On the other hand, more than two-thirds of the respondents were able to select the correct definition of judicial activism from the following list of possible responses (we varied the order in which the definitions were presented to the respondents but found no significant differences in the answers).

Activism means that judges rely on their own judgments of what is fair in the case rather than allowing the constitution, the legislature, or prior Court decisions to dictate what the outcome of the case will be. (Selected by 73 percent)

Activism means that judges are very active in their efforts to get salary increases for all federal judges. (9 percent.)

Activism means that judges actively seek out cases by contacting people who seem to have been injured in one way or another. (12 percent.)

Thus, a large proportion of the American people are familiar with the concept of judicial activism. Even among those who claimed to have never heard about the term judicial activism, 65 percent were able to correctly identify its definition. Most Americans may not easily recognize the concept, but they do seem to recognize the behavior.

When it comes to approving of judicial activism, Americans are quite divided. We asked our respondents to assess the statement, "The courts in the United States would be a lot fairer if there were more judicial activists on the bench." Of those correctly understanding the meaning of activism, approximately 38 percent agreed with this statement; a slightly greater proportion (45 percent) disagreed (and 17 percent were uncertain of their own views). Thus, a political appeal to activism is likely to be accepted and rejected by roughly equal numbers of Americans, thereby providing little political advantage.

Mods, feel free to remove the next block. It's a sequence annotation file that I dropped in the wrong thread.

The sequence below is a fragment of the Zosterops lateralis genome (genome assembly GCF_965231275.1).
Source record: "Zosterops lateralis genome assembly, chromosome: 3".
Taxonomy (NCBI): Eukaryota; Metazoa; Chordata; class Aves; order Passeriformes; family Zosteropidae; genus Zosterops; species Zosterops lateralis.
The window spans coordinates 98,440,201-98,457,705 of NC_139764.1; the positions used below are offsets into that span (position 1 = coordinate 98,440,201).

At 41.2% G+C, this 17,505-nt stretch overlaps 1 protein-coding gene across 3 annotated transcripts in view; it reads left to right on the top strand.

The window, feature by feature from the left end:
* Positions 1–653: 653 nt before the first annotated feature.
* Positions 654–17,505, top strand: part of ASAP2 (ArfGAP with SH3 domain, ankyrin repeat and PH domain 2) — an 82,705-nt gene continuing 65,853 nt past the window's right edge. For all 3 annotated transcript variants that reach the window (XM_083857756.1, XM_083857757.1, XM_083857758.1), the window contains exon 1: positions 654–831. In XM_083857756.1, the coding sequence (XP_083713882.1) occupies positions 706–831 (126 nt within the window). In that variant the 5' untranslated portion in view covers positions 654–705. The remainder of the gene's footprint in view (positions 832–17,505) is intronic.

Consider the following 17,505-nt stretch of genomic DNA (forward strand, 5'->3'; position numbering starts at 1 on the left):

Perhaps the greatest surprise from this survey is that self-identified Democrats and Republicans are equally likely to approve of judicial activism. Among Democratic identifiers, the percentage approving is 40 percent; among Republicans, the figure is 37 percent. Republicans are more likely to reject activism — by a margin of 55 to 38 percent, which of course also means that Republicans are less likely to claim no opinion toward activism (8 percent vs. 22 percent). Thus, polarization on whether judicial activism is desirable is greater among Republicans. Still, the constituency in favor of judicial activism is composed of equal parts of Democrats and Republicans.

Party, of course, is often a surrogate for ideology. When it comes to judicial activism, however, ideology is often confusing. Conservative elites have over time been more successful at linking activism with liberalism, charging judges with being "liberal activists" in the vein of William O. Douglas, William Brennan and Earl Warren. Liberal activism is the unwillingness to defer, with judges instead substituting their liberal vision of justice for the will of the law. Under the reign of the Warren Court, charges of liberal activism were commonplace.

Nothing, however, binds liberalism and activism; it is easy to imagine, and demonstrate, instances of conservative activism.